Early in my consulting career I was invited to speak at a meeting of a local professional society. The contact person asked me what my fee would be. Not having encountered this situation before I wasn’t sure what to request. After I thought about it, though, I concluded that I Do not charge a speaking fee to give a presentation at a local professional organization. Delivering such presentations is a way for me to contribute to my profession as well as being a marketing and networking opportunity. Conversely, I Do not provide services to a company for free. If I’m delivering value to a company’s employees through a presentation or consulting, I’m entitled to be compensated for that value.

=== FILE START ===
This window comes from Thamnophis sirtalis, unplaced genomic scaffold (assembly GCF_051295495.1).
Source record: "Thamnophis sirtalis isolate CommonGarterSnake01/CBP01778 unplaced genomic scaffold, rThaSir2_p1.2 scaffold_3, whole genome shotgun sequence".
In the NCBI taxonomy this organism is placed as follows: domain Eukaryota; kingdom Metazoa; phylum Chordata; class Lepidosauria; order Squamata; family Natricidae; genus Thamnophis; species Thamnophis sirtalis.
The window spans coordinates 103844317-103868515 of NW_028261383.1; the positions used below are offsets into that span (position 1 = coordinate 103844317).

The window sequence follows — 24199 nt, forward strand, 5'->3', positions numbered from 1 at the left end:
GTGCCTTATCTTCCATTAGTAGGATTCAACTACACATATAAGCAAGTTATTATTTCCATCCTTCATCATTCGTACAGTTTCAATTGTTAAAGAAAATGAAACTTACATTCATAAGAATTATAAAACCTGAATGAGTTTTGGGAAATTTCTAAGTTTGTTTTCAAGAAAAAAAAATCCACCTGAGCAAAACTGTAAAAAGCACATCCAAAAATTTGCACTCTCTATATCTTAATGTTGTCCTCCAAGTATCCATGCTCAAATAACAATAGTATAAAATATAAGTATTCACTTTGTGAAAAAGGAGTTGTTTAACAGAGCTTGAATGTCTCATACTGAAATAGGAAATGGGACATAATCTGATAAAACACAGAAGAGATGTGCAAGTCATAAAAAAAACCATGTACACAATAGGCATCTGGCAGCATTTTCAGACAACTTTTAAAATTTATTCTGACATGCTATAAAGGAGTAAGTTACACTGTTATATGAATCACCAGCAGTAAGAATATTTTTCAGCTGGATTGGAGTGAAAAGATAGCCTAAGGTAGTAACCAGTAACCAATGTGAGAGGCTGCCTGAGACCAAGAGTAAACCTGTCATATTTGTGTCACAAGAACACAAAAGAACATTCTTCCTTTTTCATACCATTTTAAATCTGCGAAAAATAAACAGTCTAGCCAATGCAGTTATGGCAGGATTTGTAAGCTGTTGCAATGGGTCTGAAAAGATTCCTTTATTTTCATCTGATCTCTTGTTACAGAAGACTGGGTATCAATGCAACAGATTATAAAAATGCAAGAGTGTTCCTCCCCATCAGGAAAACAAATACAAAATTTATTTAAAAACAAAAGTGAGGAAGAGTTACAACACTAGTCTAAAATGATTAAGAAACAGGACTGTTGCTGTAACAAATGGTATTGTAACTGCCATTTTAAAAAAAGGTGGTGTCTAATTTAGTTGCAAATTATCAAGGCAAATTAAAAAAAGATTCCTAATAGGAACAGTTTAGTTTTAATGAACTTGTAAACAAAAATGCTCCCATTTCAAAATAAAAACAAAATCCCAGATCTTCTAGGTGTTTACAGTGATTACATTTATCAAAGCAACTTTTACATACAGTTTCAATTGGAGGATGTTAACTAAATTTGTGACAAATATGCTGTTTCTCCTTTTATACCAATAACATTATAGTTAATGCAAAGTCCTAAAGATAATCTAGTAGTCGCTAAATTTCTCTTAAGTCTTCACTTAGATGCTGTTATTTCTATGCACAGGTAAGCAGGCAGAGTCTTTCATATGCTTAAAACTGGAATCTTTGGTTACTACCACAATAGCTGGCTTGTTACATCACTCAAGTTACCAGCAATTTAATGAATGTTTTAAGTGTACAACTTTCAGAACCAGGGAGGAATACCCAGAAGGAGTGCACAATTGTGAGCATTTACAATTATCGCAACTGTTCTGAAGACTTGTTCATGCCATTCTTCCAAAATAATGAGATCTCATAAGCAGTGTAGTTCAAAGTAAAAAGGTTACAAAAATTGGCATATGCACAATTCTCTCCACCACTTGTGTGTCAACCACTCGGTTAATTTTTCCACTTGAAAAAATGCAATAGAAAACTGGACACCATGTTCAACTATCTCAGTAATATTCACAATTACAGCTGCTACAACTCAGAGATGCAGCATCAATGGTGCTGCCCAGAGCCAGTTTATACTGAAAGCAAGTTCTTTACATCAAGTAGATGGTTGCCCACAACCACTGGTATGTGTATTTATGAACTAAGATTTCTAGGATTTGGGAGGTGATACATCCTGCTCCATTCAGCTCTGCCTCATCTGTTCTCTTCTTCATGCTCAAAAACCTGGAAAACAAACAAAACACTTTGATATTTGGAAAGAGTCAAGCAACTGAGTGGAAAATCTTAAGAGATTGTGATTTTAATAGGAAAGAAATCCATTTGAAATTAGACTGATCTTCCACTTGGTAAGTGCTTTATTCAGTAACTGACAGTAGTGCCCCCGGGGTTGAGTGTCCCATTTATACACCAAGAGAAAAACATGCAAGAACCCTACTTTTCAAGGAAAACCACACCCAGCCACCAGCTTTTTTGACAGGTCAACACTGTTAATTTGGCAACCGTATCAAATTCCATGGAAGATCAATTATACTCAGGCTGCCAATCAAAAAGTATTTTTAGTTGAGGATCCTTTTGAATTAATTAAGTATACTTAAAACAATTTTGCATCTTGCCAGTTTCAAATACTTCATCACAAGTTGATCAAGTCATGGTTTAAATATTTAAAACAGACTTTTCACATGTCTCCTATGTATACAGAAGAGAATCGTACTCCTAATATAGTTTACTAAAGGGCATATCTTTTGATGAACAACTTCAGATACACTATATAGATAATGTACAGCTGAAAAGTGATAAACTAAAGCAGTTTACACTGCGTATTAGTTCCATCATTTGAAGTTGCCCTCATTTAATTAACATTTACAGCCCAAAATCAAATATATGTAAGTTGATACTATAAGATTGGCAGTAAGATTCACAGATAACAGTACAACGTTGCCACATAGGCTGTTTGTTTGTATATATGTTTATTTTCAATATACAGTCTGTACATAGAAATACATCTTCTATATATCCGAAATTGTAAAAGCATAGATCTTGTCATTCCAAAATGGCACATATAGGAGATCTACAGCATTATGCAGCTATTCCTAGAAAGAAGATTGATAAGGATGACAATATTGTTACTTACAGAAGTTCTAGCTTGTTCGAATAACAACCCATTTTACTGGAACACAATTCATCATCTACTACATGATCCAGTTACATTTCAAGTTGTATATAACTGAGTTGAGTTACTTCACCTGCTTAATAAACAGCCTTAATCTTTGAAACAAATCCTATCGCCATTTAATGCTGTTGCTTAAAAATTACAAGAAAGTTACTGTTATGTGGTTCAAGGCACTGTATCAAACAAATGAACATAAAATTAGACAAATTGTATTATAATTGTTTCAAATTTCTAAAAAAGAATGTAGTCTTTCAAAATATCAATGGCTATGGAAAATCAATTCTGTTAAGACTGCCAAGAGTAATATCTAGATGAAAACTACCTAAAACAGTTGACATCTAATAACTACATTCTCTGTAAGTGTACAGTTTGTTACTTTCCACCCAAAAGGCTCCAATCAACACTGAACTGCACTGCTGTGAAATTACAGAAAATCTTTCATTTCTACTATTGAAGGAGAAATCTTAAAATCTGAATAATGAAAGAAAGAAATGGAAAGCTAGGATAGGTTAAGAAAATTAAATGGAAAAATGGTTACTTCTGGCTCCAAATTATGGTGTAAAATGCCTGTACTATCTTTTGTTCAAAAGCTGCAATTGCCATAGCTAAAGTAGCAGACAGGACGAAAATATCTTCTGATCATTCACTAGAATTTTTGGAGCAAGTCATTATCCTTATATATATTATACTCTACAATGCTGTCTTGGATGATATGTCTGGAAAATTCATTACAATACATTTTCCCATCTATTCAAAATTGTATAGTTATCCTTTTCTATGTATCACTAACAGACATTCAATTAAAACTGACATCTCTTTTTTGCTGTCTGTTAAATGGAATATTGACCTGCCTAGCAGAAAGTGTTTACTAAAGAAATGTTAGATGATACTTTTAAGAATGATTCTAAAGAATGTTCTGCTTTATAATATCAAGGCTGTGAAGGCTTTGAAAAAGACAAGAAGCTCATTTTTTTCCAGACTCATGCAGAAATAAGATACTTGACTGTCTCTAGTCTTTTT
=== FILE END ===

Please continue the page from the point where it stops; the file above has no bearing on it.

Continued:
On Client Relations
Professional and personal integrity being important to me, I will Never misrepresent the work I’m performing for a client. A prospective client once asked me to state in my consulting agreement that I would be providing certain services. In actuality, though, he wanted me to do something different. He asked me to lie because he didn’t think his management would approve funding for the service he really wanted me to perform. I said thanks but no thanks. I don’t want to work for a company under false pretenses.